As smartphone sales show signs of slowing down, for many technology companies, wearables, particularly smartwatches, seem to be the next growth market. Tech giants like Apple, Google, Samsung are hedging big bets on wearables. Apple’s Watch, which was launched back in April, has made the company the second biggest wearable company in the world. But consumers tell a different story. They aren’t convinced. They don’t find smartwatches useful enough.
“They’re not worth the money at all. They get outdated easily and are nowhere close to how timeless a similarly priced expensive timepiece could be,” says Rahul Gulati, a marketing professional based in Gurgaon.
Many of these smartwatches come with built in activity trackers just like fitness bands from companies like JawBone and FitBit. However, their tracking isn’t as comprehensive as what the bands offer.
“As far as the fitness tracking aspect goes, they are inaccurate and tedious to use, best case scenario is that you can invest in a fitness band which provides you more accurate tracking data with better battery life,” explains Gulati, who is a fitness enthusiast and early adopter of the LG G-Watch.
For average consumers, who look at a gadget’s novelty, and try buying into big brands like Apple, the utility that smartwatches offer isn’t clear. “They are a cool accessory but I’m not too sure if they are totally utilitarian especially with their measly battery life,” said Eleni Marwein, a law student based in Shillong.
The problem seems to be that the smartwatches are expensive and yet they don’t have either the fashion aesthetic or build of a traditional watch, especially some of the Swiss timepieces. At the same time, they don’t offer the kind of essential functionality that smartphones do.
Some believe not a lot of thought has gone in their form and function, and technology has been crammed for the heck of it.
“Timekeepers are measures of time. And those who made them did so at leisure,” says Udit Kulshrestha, a photographer.
Apart from battery life issues and under developed use cases, the biggest issue with smartwatches at the moment is the way they look. Most feel that they’re ugly compared to traditional wristwatches. “Most of them are made of plastic,” says Delhi-based model Shivani Gupta.
In the case of the Apple Watch, which many felt would define the smartwatch category, people feel that its square dial is a deal-breaker. Apple’s designers Jony Ive and Marc Newson were probably inspired by the iconic Cartier Santos while designing the company’s watch. But people aren’t convinced as many feel Apple could’ve come up with something better.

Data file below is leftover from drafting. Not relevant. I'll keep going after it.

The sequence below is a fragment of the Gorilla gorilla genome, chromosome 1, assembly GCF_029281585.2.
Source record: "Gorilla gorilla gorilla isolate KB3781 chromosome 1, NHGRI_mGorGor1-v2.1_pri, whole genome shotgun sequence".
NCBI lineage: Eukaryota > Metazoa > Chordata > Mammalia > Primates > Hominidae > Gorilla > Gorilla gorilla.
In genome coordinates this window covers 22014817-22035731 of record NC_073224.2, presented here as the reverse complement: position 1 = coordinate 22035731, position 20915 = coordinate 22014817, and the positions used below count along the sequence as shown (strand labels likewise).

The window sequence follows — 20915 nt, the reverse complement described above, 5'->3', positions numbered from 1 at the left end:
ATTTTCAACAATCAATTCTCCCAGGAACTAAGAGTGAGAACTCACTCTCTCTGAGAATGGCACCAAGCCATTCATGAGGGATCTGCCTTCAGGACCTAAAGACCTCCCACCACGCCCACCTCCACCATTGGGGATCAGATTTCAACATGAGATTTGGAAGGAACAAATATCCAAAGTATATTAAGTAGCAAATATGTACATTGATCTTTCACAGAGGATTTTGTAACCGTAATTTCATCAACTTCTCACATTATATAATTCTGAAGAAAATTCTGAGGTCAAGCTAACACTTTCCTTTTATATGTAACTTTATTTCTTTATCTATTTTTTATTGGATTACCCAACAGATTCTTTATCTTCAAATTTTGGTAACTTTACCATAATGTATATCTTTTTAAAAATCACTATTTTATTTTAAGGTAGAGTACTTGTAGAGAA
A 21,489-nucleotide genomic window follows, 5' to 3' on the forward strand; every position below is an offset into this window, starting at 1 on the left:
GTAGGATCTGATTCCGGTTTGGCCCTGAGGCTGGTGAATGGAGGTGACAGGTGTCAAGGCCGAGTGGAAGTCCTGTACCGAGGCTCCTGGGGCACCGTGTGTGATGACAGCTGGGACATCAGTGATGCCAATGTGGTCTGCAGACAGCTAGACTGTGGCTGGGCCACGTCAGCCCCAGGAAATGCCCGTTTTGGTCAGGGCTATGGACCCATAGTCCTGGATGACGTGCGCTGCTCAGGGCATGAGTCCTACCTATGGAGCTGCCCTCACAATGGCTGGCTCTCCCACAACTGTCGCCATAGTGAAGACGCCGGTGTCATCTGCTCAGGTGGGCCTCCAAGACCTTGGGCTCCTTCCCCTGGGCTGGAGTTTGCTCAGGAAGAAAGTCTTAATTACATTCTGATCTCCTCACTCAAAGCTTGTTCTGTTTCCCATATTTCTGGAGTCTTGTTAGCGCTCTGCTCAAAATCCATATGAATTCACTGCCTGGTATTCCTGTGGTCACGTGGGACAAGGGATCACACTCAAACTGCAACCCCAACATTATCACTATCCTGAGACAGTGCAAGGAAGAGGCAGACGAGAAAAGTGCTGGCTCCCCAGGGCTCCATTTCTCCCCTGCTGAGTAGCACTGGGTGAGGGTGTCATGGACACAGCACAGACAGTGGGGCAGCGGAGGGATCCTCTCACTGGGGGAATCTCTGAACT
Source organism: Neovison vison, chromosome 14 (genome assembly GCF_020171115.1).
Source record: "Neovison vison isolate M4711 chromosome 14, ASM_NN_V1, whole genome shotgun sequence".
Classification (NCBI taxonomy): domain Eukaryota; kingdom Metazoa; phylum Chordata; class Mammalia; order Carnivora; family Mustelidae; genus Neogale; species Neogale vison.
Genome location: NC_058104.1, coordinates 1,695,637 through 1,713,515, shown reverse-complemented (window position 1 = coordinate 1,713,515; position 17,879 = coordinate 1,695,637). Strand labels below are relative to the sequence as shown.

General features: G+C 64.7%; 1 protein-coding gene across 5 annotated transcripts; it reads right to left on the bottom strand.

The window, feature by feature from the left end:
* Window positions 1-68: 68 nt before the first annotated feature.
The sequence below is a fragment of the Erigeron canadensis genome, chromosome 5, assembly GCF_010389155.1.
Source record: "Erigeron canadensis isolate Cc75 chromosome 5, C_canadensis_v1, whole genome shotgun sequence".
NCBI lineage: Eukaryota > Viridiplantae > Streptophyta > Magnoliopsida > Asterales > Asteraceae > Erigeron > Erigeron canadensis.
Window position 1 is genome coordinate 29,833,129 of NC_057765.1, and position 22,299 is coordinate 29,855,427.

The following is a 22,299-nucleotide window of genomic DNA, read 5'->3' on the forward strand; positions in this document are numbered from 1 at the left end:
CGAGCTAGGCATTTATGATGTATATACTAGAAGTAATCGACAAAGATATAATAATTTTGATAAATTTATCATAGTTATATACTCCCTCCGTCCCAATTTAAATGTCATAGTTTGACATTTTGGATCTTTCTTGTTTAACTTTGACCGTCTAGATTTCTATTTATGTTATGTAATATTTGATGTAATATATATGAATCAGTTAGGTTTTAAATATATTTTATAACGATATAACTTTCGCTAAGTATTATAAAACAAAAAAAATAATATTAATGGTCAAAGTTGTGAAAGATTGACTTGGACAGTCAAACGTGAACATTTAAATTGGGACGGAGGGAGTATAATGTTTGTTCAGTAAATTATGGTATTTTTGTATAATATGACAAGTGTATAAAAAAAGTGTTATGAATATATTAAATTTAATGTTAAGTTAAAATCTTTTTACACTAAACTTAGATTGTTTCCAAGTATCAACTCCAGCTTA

“It’s rectangular. There’s nothing wrong with that. But it just doesn’t fall right on the eyes for some reason. It’s not as slick as you’d expect an Apple product to be. Perhaps because it’s on the chunkier side,” says Shivani.
Kalita Lamba, a fashion trends analyst based in Delhi, agrees. She calls the Apple Watch ugly. “It’s ugly and, most definitely, it is not timeless,” she says.
Then there are the usability nightmares, or at least the way these smartwatches are perceived. Charging a wristwatch seems like a big issue for most people. People aren’t used to charging their wristwatches as they run on quartz batteries or have complicated automatic mechanisms, which ensure they keep ticking on their own.
“The fact that you have to keep recharging a smartwatch is very un-watch like in the traditional sense,” says Gulati.
Nipunta Khashu, a communications professional, feels that a smartwatch adds to list of things she needs to charge, which already includes a phone, a tablet and a laptop. “It’s another device to charge,” she says.
For analysts who have been watching the market, it is a case of the software moving much faster than the hardware. It is also a question of integration. “It is not only the battery life of the smartwatch that needs to improve, but also the phone, to which it connects,” says Sanchit Vir Gogia, CEO and chief analyst, GreyHound Research.
Gogia feels as the category develops with economies of scale and for the smartwatches it is yet to happen. However, he says, with spare parts coming in from China, the smartwatches will also become more affordable and that would help them.
In fact, the rosy future is something that geeks too predict. technology enthusiasts, who are currently early adopters of the smartwatches, believe that for now these products have to be considered accessories for phones.
“These watches have gotten better from the previous year. The way I see it, they’re supposed to be an extension of our smartphones, which is something that can only be achieved by keeping the tech simple. These smartwatches are good at notifying the user, avoiding missed calls, keeping track of steps and heartbeat,” says Lucknow based tech enthusiast and journalism student Sidharth Chauhan.
Chauhan feels that companies are trying to make these devices too complicated by cramming too much tech in them.
Gogia adds that the smartwatch category is not fully fleshed out. “Every second generation product takes into account user feedback and there are improvements to the overall product,” he says.
Both the Apple Watch and a number of smartwatches based on Google’s operating system — Android Wear — come with processors that are similar to the one found in phones, bright displays that consume a lot of battery and a number sensors that monitor heart beats and ambient light etc.
Perhaps that’s the reason fitness trackers do well, because they are single purpose devices. The smartwatches, in comparison seem to be too complicated, too expensive and too superfluous for most consumers.